LSD Abuse

Lysergic acid diethylamide (LSD) is an illegal drug that causes hallucinations. LSD abuse can lead to ongoing mental health challenges, including flashbacks that recur for many years as well as triggering the onset of schizophrenia in people who are predisposed to the disorder.

What Is LSD?

LSD is a semi-synthetic hallucinogenic that comes from a fungus. LSD is also combined with a chemical called diethylamide.

When someone takes LSD, it stimulates the production of serotonin in the brain through the activation of serotonin receptors. The additional serotonin flooding the brain changes how stimuli process. That reaction causes a sense of overstimulation that can alter a person’s perceptions, emotions and thoughts.

Someone consuming LSD can experience hallucinations that can involve one or more of the senses. For example, a person on LSD may see different colors or hear sounds that don’t exist. There’s also a blending of senses that can occur, also known as synesthesia. Someone experiencing synesthesia might hear colors or see sounds.

Is LSD Addictive?

LSD isn’t physically addictive. However, that doesn’t mean that consuming LSD isn’t problematic. Psychological addiction can occur when someone uses LSD regularly. When someone is psychologically addicted to LSD, they might be addicted to how LSD makes them feel or they could become attached to certain experiences that occur when they use LSD. Additionally, one of the biggest risks of using LSD is the fact that it can induce a psychotic state that may be long-term, as well as triggering schizophrenia in people who are susceptible to it.

Understanding LSD Abuse

Along with psychological addiction and the potential for severe psychological side effects, tolerance can also occur with prolonged LSD abuse. The human body develops a tolerance to LSD quickly. Someone will likely need higher doses after using it only a few times consecutively, and this puts them at risk for taking such a high dose of LSD that it becomes dangerous or deadly. Signs of LSD use include:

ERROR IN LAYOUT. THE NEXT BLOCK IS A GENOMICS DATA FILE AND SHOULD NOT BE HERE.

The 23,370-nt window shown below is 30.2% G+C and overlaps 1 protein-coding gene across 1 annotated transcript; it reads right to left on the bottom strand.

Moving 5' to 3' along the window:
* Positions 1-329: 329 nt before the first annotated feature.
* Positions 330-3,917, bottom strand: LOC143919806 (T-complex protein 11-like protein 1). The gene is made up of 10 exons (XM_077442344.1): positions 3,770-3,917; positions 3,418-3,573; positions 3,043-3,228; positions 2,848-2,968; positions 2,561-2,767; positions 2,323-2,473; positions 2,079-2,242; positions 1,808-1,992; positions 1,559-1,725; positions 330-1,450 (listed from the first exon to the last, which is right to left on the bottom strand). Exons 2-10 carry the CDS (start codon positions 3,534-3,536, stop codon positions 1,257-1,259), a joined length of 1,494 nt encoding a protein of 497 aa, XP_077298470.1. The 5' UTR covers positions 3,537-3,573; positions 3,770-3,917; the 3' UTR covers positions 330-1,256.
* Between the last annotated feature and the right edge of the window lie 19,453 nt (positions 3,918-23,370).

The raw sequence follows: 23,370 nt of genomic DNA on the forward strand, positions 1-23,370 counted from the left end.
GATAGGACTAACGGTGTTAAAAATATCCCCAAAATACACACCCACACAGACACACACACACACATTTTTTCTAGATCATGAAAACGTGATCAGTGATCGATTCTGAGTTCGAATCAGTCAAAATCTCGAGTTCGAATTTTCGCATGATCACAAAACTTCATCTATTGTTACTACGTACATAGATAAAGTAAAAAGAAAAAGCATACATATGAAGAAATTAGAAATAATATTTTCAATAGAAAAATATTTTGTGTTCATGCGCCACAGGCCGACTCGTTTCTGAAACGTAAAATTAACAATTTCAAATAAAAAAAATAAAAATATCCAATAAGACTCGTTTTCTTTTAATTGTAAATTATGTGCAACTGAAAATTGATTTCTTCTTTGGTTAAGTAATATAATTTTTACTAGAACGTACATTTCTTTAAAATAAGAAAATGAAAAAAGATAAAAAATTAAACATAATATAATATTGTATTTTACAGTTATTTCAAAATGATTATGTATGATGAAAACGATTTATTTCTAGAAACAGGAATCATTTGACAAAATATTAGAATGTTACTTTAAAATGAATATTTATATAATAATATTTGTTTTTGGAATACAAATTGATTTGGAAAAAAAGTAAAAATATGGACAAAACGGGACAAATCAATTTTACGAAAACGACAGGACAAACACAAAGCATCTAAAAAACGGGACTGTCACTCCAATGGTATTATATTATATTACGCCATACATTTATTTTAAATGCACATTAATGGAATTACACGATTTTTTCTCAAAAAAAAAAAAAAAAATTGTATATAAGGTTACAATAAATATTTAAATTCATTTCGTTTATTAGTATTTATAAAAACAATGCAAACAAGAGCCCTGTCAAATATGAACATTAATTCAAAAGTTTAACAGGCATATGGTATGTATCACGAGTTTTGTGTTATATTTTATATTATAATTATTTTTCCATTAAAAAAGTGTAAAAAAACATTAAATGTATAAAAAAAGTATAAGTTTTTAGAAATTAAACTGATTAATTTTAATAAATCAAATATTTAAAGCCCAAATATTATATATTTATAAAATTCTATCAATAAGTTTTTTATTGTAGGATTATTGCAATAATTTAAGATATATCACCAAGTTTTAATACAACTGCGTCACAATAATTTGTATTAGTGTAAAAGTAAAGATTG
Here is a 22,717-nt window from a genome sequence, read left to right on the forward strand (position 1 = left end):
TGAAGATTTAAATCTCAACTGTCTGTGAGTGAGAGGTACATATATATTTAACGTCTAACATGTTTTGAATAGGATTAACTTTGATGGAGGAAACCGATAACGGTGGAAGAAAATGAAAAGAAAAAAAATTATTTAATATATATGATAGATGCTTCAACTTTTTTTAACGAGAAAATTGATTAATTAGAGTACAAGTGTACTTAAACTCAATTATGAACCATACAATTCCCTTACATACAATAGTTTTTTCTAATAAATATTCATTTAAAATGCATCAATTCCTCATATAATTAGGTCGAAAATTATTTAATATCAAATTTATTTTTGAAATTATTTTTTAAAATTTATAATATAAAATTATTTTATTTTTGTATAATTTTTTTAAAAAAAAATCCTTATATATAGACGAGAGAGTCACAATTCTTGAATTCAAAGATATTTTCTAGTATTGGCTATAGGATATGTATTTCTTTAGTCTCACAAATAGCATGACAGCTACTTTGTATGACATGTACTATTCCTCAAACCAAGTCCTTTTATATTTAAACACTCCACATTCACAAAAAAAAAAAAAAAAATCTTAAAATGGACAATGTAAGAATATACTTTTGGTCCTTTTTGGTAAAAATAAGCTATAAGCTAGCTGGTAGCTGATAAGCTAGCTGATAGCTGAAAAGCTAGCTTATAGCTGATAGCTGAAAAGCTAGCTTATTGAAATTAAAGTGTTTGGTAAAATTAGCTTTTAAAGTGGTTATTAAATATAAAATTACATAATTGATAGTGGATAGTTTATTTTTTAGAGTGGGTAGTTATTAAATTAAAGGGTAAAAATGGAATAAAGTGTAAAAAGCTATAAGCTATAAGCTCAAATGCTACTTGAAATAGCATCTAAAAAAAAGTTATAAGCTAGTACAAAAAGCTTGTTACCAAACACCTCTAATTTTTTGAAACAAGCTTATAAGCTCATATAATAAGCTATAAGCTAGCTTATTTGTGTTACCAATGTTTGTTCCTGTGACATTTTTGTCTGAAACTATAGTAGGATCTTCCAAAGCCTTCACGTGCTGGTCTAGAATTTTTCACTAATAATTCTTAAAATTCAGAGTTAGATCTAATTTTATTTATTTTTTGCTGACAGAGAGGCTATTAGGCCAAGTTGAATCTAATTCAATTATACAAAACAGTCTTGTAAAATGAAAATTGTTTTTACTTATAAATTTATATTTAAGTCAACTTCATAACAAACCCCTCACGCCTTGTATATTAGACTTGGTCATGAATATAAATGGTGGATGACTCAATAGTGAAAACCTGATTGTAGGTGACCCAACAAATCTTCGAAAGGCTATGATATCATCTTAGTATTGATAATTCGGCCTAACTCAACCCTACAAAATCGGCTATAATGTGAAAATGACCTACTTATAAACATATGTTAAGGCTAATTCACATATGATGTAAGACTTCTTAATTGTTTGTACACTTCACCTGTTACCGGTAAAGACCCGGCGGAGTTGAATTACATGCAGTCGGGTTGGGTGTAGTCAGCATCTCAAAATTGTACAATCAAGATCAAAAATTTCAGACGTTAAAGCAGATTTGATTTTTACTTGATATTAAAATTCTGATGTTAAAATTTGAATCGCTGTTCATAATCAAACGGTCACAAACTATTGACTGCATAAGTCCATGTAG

• Dilated pupils
  • Altered functionality in daily life
  • Sweating
  • Nausea
  • Vomiting
  • Impaired coordination
  • Increased body temperature
  • Changes in behavior or emotion such as being very emotional
  • Experiencing anxiety or panic attacks
  • Paranoia
  • Memory loss

What Are LSD Flashbacks?

Another significant risk with LSD use, especially ongoing use, is flashbacks. What are LSD flashbacks? LSD flashbacks lead to disturbances in perception and sensory experiences that can affect what you hear, feel, taste, smell and see. LSD flashbacks can feel like they’re legitimate experiences. For some people, these flashbacks can seem like they’re on the drug again, even if it’s been weeks, months or years since they last used LSD.

For someone who experiences severe, distressing or uncontrollable flashbacks, it can be diagnosed as Hallucinogen Persisting Perception Disorder (HPPD). Symptoms of HPPD include:

  • Hallucinations
  • False perceptions of movement in the peripheral vision
  • Inanimate objects appearing alive
  • Flashes of color
  • Halos appearing around objects
  • Objects appearing bigger or smaller than they are

People experience LSD flashbacks for different durations. The length of time varies per person, potentially lasting for hours, weeks, months or years and they may come and go in episodes. Sometimes LSD flashbacks may subside on their own over time, which can signify a mental health problem that may require treatment.

Find Help for LSD Abuse

If you or someone you love abuses LSD for its side effects, help is available. Contact The Recovery Village at Palmer Lake to speak to a representative to learn how personalized treatment can address your substance use disorder and any co-occurring mental health concerns. Take the first step toward a healthier future. Call today.

 

Sources:

Davis, Kathleen. “LSD: Effects and Hazards.” Medical News Today, June 22, 2017. Accessed April 12, 2019.

Hartney, Elizabeth. “Flashbacks Disorder When Taking Acid.” Verywell Mind, October 8, 2018. Accessed April 12, 2019.